Uganda: Latest News
Peter Pedroncelli, 2:30 am AFKI Original
While much of the focus inevitably falls on the African Player of the Year accolade, the various nominees for other soccer award categories have been revealed by CAF ahead of the gala event in January. The additional categories included Women’s Player of the Year, club and national teams of the year, coach of the year and accolades for promising young players.
Linda Markovina, 7:00 am
In the Ugandan dialect of Lukiga, “bwindi” means “dark place.” A “dark place” could not be more apt to describe Bwindi Impenetrable Forest as you veer off the well-trodden path and into the jungle. With an untrained eye, you’ll probably only spot a gorilla when it’s close enough to feel its breath. Gorillas and humans are on each other’s doorsteps. The challenge? Finding ways for humans to meet their basic needs without competing with gorillas for limited resources. In Uganda, gorilla tourism contributes more than half of total tourism revenue. There are about 700 highland gorillas left in the world. About half live in Bwindi.
Dana Sanchez, 11:04 am
One of South Africa’s largest banks bought a majority stake in the team that built the country’s largest mobile payments product. Africa has the highest mobile money adoption rate in the world, but it’s hardly universal, catching on more in some countries and less in others. While banks and mobile payments startups would like to see large-scale adoption of mobile money, the reality is cash is likely to remain king in Africa — internet penetration and trust in the financial system are low on the continent.
Kevin Mwanza, 1:06 am
Solar energy, a cheap power alternative to the vast population in sub-Saharan Africa with no access to electricity, has economically empowered the women entrepreneurs in Tanzania who work even after night falls. In Bunambiyu, a village in the northern region of East Africa’s second largest economy, solar-powered lanterns have greatly improved the social-economic lives of the rural population.
Ann Brown, 9:00 am AFKI Original
Nigerian-American Olatorera Oniru worked full time for some of the largest corporations in the world, but kept her dream alive by working part time for herself. At 29, she owns one of Nigeria’s top e-commerce fashion businesses. Focused on the Made-in-Africa movement, she mentors other entrepreneurs with potential in fashion and beauty who have not met the quality criteria to retail with her. Many university graduates don’t have the skills to succeed in the business world, and it’s one of the challenges of doing business in Africa, Oniru told AFKInsider.
Tom Jackson, 4:20 am AFKI Original
The majority of African cities are striving to be tech hubs. From Cairo to Accra, Lagos to Nairobi, Cape Town to Johannesburg, cities are striving to emulate Silicon Valley as tech hubs. Nairobi’s iHub launched with government support, and the Enterprise Kenya initiative is designed to assist local startups. In Lagos, the presidency has offered backing to tech startups, and there are a myriad of hubs.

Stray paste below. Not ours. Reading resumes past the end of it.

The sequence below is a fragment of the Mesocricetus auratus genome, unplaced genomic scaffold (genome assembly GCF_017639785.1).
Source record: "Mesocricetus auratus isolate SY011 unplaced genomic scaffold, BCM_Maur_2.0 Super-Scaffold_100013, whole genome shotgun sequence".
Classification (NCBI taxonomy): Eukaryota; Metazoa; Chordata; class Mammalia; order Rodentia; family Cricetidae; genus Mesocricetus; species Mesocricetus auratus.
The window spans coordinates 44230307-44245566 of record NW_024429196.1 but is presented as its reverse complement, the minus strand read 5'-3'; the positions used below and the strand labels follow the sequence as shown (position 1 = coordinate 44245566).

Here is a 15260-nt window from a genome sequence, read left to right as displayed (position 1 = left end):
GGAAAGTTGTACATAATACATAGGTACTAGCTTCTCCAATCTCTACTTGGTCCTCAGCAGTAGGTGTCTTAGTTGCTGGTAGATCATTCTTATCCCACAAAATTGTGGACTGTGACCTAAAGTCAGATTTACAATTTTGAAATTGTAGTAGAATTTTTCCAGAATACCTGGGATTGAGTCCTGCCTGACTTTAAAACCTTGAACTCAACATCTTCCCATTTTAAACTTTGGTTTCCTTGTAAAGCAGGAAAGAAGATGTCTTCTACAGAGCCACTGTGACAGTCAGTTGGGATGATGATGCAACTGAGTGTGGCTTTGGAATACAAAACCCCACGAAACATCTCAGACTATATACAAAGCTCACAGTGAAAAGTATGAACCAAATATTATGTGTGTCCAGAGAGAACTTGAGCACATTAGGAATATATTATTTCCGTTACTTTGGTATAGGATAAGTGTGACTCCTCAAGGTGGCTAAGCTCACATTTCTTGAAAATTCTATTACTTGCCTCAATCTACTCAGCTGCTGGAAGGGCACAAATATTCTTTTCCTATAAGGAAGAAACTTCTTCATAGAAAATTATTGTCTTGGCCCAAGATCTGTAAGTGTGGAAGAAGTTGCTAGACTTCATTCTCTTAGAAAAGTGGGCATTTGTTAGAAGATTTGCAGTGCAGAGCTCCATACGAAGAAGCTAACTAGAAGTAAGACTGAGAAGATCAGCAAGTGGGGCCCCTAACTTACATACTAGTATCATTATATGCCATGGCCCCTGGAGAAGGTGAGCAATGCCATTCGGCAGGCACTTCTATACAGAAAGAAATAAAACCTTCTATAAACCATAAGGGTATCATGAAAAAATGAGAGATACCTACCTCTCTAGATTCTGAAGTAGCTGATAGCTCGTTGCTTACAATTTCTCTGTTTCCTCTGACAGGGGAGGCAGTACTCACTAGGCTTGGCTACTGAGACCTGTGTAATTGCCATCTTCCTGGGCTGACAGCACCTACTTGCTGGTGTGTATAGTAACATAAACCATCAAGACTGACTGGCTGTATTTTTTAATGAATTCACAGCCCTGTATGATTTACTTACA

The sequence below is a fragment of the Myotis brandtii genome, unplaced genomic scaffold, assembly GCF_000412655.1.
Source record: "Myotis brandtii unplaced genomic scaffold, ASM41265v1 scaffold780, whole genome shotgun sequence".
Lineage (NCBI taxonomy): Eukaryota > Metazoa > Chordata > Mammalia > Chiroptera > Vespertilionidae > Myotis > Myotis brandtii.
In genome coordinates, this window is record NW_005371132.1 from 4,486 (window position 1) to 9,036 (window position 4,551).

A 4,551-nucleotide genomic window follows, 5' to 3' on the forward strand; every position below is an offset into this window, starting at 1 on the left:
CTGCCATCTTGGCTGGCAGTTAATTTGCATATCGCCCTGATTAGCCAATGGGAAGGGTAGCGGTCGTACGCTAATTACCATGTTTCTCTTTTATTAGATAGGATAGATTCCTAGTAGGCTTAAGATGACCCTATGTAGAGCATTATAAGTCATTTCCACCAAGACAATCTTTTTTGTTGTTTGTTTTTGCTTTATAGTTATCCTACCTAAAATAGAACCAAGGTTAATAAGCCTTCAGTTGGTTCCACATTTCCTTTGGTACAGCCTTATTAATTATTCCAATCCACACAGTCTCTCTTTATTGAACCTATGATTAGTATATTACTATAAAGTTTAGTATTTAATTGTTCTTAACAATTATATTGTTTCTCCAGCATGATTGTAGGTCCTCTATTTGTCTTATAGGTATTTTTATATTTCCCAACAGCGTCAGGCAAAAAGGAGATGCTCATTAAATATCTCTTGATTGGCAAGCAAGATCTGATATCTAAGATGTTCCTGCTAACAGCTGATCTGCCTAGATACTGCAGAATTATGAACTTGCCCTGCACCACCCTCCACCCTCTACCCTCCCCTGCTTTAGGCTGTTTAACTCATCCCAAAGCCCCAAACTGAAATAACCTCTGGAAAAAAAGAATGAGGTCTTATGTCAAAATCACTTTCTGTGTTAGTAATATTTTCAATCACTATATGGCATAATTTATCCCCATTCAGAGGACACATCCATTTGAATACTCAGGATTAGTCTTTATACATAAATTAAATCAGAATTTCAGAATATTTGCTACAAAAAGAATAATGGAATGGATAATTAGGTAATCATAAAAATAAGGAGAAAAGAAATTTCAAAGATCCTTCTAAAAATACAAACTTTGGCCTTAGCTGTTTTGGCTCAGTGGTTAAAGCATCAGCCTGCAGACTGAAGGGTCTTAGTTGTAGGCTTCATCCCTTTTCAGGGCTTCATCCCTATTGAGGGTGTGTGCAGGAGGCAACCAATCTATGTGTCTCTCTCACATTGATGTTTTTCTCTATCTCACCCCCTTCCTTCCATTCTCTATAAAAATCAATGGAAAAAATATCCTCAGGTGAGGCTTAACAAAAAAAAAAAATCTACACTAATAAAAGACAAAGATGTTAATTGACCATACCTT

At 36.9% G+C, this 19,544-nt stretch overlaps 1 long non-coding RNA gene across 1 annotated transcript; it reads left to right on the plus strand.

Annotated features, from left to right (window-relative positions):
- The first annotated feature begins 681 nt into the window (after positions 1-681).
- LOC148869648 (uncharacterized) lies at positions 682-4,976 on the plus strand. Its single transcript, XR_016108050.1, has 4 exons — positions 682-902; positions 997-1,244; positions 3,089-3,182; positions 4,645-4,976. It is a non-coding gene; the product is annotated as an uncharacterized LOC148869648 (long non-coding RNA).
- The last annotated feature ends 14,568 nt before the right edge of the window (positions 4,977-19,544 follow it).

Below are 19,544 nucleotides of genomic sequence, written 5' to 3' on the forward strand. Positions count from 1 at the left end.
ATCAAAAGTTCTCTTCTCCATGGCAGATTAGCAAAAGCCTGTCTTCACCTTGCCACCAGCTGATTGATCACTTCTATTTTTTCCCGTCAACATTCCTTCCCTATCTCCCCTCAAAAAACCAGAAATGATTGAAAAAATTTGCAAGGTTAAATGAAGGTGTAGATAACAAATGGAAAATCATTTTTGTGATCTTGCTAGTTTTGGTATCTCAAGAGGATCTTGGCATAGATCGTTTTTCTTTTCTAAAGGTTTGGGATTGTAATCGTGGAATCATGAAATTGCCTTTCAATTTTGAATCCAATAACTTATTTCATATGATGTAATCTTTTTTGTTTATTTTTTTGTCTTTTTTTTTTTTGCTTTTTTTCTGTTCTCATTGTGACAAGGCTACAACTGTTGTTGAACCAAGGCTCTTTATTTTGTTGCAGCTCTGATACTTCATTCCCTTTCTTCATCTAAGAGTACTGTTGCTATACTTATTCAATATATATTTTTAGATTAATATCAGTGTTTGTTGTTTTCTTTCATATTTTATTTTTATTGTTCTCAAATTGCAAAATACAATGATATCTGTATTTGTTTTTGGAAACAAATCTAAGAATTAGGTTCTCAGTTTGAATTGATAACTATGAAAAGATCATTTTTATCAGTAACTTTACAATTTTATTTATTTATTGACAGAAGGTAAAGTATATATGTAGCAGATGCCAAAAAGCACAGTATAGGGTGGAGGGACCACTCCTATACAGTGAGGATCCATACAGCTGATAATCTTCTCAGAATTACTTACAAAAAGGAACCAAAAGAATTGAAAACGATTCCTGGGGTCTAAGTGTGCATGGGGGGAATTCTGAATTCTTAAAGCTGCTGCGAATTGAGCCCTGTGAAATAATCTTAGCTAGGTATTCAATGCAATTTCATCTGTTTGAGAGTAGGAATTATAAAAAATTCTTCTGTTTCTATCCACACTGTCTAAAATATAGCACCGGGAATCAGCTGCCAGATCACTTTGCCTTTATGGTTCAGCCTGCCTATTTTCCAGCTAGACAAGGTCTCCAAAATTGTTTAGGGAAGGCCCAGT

Staff, 12:02 am
One aspect of U.S. military operations in Africa that remains vastly under-covered and unappreciated is the role of private military and security contractors. Private military and security contractors are the U.S. military’s American Express card. It dare not deploy overseas without them. This is nowhere truer than in Africa. It is fitting that modern private military and security contractors should be operating in Africa. After all, Africa gave rise to much of the industry. The pioneer in the field was the South Africa-based Executive Outcomes, which shut down in 1998.
Ann Brown, 8:12 am AFKI Original
A survivor of the Rwandan genocide, entrepreneur Marcel Mutsindashyaka chose to use the media, not for revenge, but for peace building. His Rwandan media and IT company has helped restore unity in the country by engaging youth. It is now the second most popular news website in Rwanda. Mutsindashyaka was chosen to be in Obama’s Young African Leaders Initiative. The experience “opened my mind from local to global perspective,” he told AFKInsider. “From this I realized that there is potential for the U.S. and Africa to collaborate for mutual benefit.”
Kevin Mwanza, 9:29 am
Little Cab, a taxi-hailing app owned by Nairobi-based technology firms, Craft Silicon, and East Africa’s biggest telecommunication provider, Safaricom, plans to expand its operations to Uganda and Nigeria as it intensifies its market battle against the dominant U.S.-based taxi-haling firm, Uber. The decision is likely to change the app’s fortunes, whose increase in customers in Kenya has not led to a rise in its earnings
Tom Jackson, 6:56 am AFKI Original
A recent McKinsey report on “digital globalisation” found flows of data and information now generate more economic value than the global trade in goods. Essentially, this means that an industry that did not exist 15 years ago is now bringing in more value to a country’s Gross Domestic Product (GDP) than the centuries-old trade in goods. That is quite something.
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